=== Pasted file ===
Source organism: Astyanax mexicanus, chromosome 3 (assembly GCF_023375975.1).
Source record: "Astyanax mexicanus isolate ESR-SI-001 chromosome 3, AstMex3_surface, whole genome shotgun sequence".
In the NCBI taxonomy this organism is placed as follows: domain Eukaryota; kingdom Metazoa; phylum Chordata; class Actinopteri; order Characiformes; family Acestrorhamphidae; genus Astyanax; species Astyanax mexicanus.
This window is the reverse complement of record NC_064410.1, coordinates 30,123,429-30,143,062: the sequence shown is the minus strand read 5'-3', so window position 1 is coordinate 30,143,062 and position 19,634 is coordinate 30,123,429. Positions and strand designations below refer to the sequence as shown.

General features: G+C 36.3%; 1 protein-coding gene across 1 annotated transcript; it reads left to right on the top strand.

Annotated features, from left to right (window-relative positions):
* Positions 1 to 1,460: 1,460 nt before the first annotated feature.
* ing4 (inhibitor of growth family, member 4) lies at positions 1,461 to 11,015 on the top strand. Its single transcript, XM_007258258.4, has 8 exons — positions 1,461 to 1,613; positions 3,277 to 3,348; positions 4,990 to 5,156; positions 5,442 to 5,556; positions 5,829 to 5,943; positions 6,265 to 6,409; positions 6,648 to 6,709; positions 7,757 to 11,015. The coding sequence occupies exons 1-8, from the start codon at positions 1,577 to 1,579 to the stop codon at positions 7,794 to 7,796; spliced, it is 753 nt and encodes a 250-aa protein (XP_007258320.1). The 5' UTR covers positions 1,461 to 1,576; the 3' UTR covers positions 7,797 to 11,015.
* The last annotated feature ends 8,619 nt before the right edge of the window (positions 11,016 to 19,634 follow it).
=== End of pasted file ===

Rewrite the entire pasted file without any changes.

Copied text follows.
Source organism: Astyanax mexicanus, chromosome 3 (assembly GCF_023375975.1).
Source record: "Astyanax mexicanus isolate ESR-SI-001 chromosome 3, AstMex3_surface, whole genome shotgun sequence".
In the NCBI taxonomy this organism is placed as follows: domain Eukaryota; kingdom Metazoa; phylum Chordata; class Actinopteri; order Characiformes; family Acestrorhamphidae; genus Astyanax; species Astyanax mexicanus.
This window is the reverse complement of record NC_064410.1, coordinates 30,123,429-30,143,062: the sequence shown is the minus strand read 5'-3', so window position 1 is coordinate 30,143,062 and position 19,634 is coordinate 30,123,429. Positions and strand designations below refer to the sequence as shown.

General features: G+C 36.3%; 1 protein-coding gene across 1 annotated transcript; it reads left to right on the top strand.

Annotated features, from left to right (window-relative positions):
* Positions 1 to 1,460: 1,460 nt before the first annotated feature.
* ing4 (inhibitor of growth family, member 4) lies at positions 1,461 to 11,015 on the top strand. Its single transcript, XM_007258258.4, has 8 exons — positions 1,461 to 1,613; positions 3,277 to 3,348; positions 4,990 to 5,156; positions 5,442 to 5,556; positions 5,829 to 5,943; positions 6,265 to 6,409; positions 6,648 to 6,709; positions 7,757 to 11,015. The coding sequence occupies exons 1-8, from the start codon at positions 1,577 to 1,579 to the stop codon at positions 7,794 to 7,796; spliced, it is 753 nt and encodes a 250-aa protein (XP_007258320.1). The 5' UTR covers positions 1,461 to 1,576; the 3' UTR covers positions 7,797 to 11,015.
* The last annotated feature ends 8,619 nt before the right edge of the window (positions 11,016 to 19,634 follow it).